Which is why the history of this last century really underscores why its important to have a clear notion of right and wrong from the very beginning, and furthermore, to be prepared with a set of responses to prevent abuses from springing up. If this means that the atheist needs to adopt a position outside his worldview, than that is what they should do. In other words, pretend as though there really is an absolute moral code and then lets discuss together how best to implement it.
Ayn Rand is an atheist that supports my views precisely. Having grown up in Russia while it was slowly becoming a totalitarian state, she managed to escape and warn the world about the dangers of communism. Her book ‘Anthem,’ written in 1937, but published in 1946 includes this statement in the foreword:
Some might think-though I don’t- that nine years ago there was some excuse for men not to see the direction in which the world was going. Today, the evidence is so blatant that no excuse can be claimed by anyone any longer. Those who refuse to see it no are neither blind nor innocent.
The greatest guilt today is that of people who accept collectivism by moral default; the people who seek protection from the necessity of taking a stand, by refusing to admit to themselves the nature of that which they are accepting; the people who support plans specifically designed to achieve serfdom, but hide behind the empty assertion that they are lovers of freedom, with no concrete meaning attached to the word; the people who believe that the content of ideas not be examined, that principles need not be defined, and that facts can be eliminated by keeping one’s eyes shut. They expect, when they find themselves in a world of bloody ruins and concentration camps, to escape moral responsibility by wailing: “But I didn’t mean this!”
Rand is speaking of collectivism, or communism, and stands as a bitter reproach for humanists that clamor that communism was ‘only an economic system.’ She knows better, as one who lived through it.
Through her experiences she maintained her atheism, but there is nothing in atheism to prevent such atrocities from occurring. In order to positively condemn communism, she had to import into her belief system something that is fully unjustifiable from within that same system. Namely, that each individual has value and worth; each person’s talents, dreams, aspirations, and personality, makes each person beautiful. As far as I know, no where does she attempt to justify such notions from within her worldview, but in truth I don’t care. As I said, it is not what atheism says about God that makes it dangerous, it is what it says about Man. Rand arbitrarily embraced something she new innately (as if she merely recognized the nature of her own created essence, key word, ‘created’) rather than follow the logic of her belief system.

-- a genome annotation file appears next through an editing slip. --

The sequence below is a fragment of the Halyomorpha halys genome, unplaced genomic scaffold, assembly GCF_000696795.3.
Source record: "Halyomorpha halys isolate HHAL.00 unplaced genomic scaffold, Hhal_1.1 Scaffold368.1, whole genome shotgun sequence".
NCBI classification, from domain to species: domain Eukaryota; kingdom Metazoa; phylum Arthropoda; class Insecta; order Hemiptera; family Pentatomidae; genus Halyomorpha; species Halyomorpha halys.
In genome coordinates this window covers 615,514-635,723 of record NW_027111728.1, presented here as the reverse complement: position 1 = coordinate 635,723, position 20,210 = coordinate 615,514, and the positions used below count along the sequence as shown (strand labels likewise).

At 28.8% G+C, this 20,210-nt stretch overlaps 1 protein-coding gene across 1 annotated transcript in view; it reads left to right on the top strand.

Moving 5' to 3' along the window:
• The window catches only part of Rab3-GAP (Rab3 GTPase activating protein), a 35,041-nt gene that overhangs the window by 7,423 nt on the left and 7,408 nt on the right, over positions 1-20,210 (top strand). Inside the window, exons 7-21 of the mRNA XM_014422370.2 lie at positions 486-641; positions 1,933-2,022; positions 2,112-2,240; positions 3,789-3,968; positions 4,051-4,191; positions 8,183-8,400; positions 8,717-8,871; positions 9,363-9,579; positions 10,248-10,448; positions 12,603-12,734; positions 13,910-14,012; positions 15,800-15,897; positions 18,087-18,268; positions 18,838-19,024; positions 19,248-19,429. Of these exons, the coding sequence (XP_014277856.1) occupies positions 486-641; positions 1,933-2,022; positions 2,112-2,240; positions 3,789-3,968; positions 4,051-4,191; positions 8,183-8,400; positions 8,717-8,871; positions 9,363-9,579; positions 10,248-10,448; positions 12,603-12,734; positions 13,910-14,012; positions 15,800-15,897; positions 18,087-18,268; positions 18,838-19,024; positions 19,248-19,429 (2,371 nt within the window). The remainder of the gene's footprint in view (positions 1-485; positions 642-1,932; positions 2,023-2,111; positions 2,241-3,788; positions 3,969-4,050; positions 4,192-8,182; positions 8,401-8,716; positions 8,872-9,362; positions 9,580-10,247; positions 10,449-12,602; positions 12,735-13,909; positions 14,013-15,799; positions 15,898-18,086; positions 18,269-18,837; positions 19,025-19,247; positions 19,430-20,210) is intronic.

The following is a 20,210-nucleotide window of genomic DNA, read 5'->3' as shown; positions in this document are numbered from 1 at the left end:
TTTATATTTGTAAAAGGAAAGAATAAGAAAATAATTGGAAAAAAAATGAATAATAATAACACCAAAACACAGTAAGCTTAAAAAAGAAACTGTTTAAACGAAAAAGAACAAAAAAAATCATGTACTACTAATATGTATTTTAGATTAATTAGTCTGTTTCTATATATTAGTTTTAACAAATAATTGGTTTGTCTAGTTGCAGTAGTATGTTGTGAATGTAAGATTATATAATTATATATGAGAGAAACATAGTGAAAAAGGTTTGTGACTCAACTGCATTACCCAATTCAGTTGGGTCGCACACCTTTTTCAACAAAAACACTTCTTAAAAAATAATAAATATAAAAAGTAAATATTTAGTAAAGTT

I had the pleasure of watching a debate between famed atheist Dan Barker and lawyer Francis Manion, in which Mr. Barker made the unfortunate comment that he considered religion to be dangerous, and listed several examples. I say unfortunate, because this allowed Mr. Manion to reply that he would be more than happy to stack up for comparison the amount of dead at the hands of secular humanists with those at the hands of religious people. How do those numbers compare, really? In this last century, hundreds of millions were killed or died directly because of Communistic policies under Stalin, Lenin, Mao, Pol Pot, and others. ‘Only’ two million were killed over three hundred years on both sides of the Crusades.
And it is true that Islamic ‘Fundamentalism’ has resulted in the deaths of 10-20 million in this last century, but this is still just a fraction of what was committed by regimes that firmly embraced atheism against their own populations.